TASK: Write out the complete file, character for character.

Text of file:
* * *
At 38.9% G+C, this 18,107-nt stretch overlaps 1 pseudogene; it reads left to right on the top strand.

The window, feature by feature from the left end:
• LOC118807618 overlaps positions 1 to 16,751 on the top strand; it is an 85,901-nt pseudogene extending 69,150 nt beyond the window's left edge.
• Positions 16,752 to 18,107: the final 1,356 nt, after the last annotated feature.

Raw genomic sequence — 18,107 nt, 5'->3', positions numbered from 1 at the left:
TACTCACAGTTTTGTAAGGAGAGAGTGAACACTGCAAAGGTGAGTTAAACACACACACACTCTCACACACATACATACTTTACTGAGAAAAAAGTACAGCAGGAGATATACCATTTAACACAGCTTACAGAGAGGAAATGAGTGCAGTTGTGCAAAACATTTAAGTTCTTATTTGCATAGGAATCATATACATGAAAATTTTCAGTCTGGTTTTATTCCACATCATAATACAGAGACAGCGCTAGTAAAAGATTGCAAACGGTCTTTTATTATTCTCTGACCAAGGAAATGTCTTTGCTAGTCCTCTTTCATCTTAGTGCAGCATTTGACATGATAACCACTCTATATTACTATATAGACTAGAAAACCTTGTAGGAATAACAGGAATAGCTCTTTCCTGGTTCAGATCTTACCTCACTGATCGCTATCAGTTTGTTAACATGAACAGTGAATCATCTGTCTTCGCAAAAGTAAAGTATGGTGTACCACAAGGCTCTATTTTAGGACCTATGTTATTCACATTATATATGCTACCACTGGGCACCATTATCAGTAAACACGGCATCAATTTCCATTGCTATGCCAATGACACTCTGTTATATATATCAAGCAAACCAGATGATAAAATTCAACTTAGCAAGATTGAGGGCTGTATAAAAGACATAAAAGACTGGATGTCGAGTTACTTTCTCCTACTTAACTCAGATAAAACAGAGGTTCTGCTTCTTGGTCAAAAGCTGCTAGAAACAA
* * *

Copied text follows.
At 38.9% G+C, this 18,107-nt stretch overlaps 1 pseudogene; it reads left to right on the top strand.

The window, feature by feature from the left end:
• LOC118807618 overlaps positions 1 to 16,751 on the top strand; it is an 85,901-nt pseudogene extending 69,150 nt beyond the window's left edge.
• Positions 16,752 to 18,107: the final 1,356 nt, after the last annotated feature.

Raw genomic sequence — 18,107 nt, 5'->3', positions numbered from 1 at the left:
TACTCACAGTTTTGTAAGGAGAGAGTGAACACTGCAAAGGTGAGTTAAACACACACACACTCTCACACACATACATACTTTACTGAGAAAAAAGTACAGCAGGAGATATACCATTTAACACAGCTTACAGAGAGGAAATGAGTGCAGTTGTGCAAAACATTTAAGTTCTTATTTGCATAGGAATCATATACATGAAAATTTTCAGTCTGGTTTTATTCCACATCATAATACAGAGACAGCGCTAGTAAAAGATTGCAAACGGTCTTTTATTATTCTCTGACCAAGGAAATGTCTTTGCTAGTCCTCTTTCATCTTAGTGCAGCATTTGACATGATAACCACTCTATATTACTATATAGACTAGAAAACCTTGTAGGAATAACAGGAATAGCTCTTTCCTGGTTCAGATCTTACCTCACTGATCGCTATCAGTTTGTTAACATGAACAGTGAATCATCTGTCTTCGCAAAAGTAAAGTATGGTGTACCACAAGGCTCTATTTTAGGACCTATGTTATTCACATTATATATGCTACCACTGGGCACCATTATCAGTAAACACGGCATCAATTTCCATTGCTATGCCAATGACACTCTGTTATATATATCAAGCAAACCAGATGATAAAATTCAACTTAGCAAGATTGAGGGCTGTATAAAAGACATAAAAGACTGGATGTCGAGTTACTTTCTCCTACTTAACTCAGATAAAACAGAGGTTCTGCTTCTTGGTCAAAAGCTGCTAGAAACAA